Behind the scenes, this was my surrogate family. My father would be absent almost the entire year for missionary work, and my mother was sometimes tasked to join him for weeks at a time. Available church members were then appointed to watch over my siblings and I, in a stay-home daycare type scenario. It makes me understand why people join gangs, extremist groups, and fringe communities. Because these groups are the saving grace for those who never experienced such automatic belonging, devout members give everything to them and feel compelled to prescribe it to others. It took years after leaving for me to understand respect for individuals’ different life experiences from my own.

Win the whole world” is the first line in one of the UC’s holy songs. This phrase was the more accurate objective under our outward emphasis on “unity”. The UC was to accomplish this by delivering its own version of history, proper behavior, and identity, washing over complex subjects with sacred oversimplifications to fit its narrative. “United” meant under one leader who believed he had the power to purify humankind through sexual rites. The UC was not looking to evolve into something more conscious and intelligent, but to grow in power and popularity. It did not keep up with world issues so as to find realistic ways to help resolve them, as to sustain itself by staying current then setting up Sun Myung Moon to be the hero.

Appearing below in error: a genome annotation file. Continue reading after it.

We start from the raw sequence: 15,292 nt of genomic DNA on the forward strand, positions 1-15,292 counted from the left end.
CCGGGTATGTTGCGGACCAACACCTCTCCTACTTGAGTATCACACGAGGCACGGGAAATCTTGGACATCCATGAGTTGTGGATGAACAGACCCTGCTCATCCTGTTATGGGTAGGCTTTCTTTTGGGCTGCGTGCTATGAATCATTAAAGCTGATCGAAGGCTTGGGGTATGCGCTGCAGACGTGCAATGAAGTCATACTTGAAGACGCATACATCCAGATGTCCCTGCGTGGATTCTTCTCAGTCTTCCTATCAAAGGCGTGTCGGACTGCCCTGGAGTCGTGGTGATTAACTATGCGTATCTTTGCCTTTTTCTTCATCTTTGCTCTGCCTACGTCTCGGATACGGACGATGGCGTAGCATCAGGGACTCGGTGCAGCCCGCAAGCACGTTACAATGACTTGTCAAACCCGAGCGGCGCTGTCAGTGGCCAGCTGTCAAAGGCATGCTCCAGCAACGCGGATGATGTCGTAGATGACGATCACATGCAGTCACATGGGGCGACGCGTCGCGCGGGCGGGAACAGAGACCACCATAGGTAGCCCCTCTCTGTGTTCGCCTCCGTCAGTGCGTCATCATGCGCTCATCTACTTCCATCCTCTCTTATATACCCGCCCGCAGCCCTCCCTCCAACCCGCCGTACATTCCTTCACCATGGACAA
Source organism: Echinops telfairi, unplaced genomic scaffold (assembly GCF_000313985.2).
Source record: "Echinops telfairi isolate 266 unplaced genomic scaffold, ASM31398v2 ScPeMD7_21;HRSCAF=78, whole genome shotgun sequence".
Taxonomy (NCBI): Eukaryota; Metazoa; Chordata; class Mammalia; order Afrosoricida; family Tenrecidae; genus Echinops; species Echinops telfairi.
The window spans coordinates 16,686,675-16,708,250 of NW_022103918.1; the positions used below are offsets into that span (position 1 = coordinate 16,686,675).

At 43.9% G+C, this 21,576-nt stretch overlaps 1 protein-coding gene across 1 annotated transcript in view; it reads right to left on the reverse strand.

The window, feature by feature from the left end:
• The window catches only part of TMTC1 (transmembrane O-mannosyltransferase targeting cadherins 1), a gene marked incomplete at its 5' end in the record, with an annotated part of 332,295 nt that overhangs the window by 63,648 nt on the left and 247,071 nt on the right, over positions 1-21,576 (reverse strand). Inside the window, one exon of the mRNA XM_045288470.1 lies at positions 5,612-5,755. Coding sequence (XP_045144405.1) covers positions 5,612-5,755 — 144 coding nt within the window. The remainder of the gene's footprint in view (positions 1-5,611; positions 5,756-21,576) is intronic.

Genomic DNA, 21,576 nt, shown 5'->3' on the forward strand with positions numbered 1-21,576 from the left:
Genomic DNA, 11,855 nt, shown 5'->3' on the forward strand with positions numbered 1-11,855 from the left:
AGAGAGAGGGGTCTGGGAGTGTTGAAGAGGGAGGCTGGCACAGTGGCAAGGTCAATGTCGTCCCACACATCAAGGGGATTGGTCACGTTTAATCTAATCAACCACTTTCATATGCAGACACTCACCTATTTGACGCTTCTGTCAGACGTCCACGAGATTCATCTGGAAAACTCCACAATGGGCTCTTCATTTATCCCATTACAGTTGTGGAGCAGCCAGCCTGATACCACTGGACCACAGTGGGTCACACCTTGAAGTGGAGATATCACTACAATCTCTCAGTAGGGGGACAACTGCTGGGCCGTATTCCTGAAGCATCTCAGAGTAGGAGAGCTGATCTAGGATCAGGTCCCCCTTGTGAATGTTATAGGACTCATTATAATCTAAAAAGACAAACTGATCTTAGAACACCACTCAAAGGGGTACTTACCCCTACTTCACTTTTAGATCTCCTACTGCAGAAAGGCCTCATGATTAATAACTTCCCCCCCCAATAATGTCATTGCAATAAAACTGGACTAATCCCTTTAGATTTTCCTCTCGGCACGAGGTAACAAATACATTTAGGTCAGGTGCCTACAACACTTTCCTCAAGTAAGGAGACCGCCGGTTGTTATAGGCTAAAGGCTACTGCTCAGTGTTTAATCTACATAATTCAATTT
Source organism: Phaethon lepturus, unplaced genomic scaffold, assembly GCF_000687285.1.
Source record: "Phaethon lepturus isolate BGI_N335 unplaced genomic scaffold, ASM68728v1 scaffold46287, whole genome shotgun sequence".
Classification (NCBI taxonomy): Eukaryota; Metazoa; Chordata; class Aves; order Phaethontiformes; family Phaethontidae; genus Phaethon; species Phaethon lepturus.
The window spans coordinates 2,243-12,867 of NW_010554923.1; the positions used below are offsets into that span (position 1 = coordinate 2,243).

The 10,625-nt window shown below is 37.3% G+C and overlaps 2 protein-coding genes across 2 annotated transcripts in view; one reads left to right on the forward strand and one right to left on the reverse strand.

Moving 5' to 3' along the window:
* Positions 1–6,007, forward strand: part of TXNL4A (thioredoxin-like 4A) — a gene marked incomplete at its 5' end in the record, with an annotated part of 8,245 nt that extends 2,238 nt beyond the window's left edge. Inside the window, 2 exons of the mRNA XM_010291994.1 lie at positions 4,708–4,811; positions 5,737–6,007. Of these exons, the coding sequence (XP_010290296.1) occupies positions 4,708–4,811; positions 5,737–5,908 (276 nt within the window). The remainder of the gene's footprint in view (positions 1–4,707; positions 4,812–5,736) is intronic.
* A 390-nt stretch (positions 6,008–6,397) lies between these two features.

I attribute the UC’s ability to thrive on American soil, at least in part with the pattern of religious extremism/supremacy that form the origins of this country’s history.

From the Library of Congress:

Many of the British North American colonies that eventually formed the United States of America were settled in the seventeenth century by men and women, who, in the face of European persecution, refused to compromise passionately held religious convictions and fled Europe.
This conviction rested on the belief that there was one true religion and that it was the duty of the civil authorities to impose it, forcibly if necessary, in the interest of saving the souls of all citizens. Nonconformists could expect no mercy and might be executed as heretics.

Whatever the reasons, it felt good to be part of a team that gave me community, direction, and a heroic purpose by birthright. Any persecution I faced only further proved the world was against me, which made me a holier, stronger person in the UC’s eyes (AKA confirmation bias). From that same church song: “Share the persecution that Jesus knew / Suffering abuse from the mocking crowd.”

This was my home — my home team. The UC was not just part of my identity. It gave me an identity. Had my family and I not personally witnessed telling moments of the Moons’ destructive apathy, we might still be feeding from that world we depended on to our very being. So I absolutely understand firsthand how daunting and deeply sobering leaving a community of refuge can be. But many hold on, among other things, because they would rather lose than quit the team.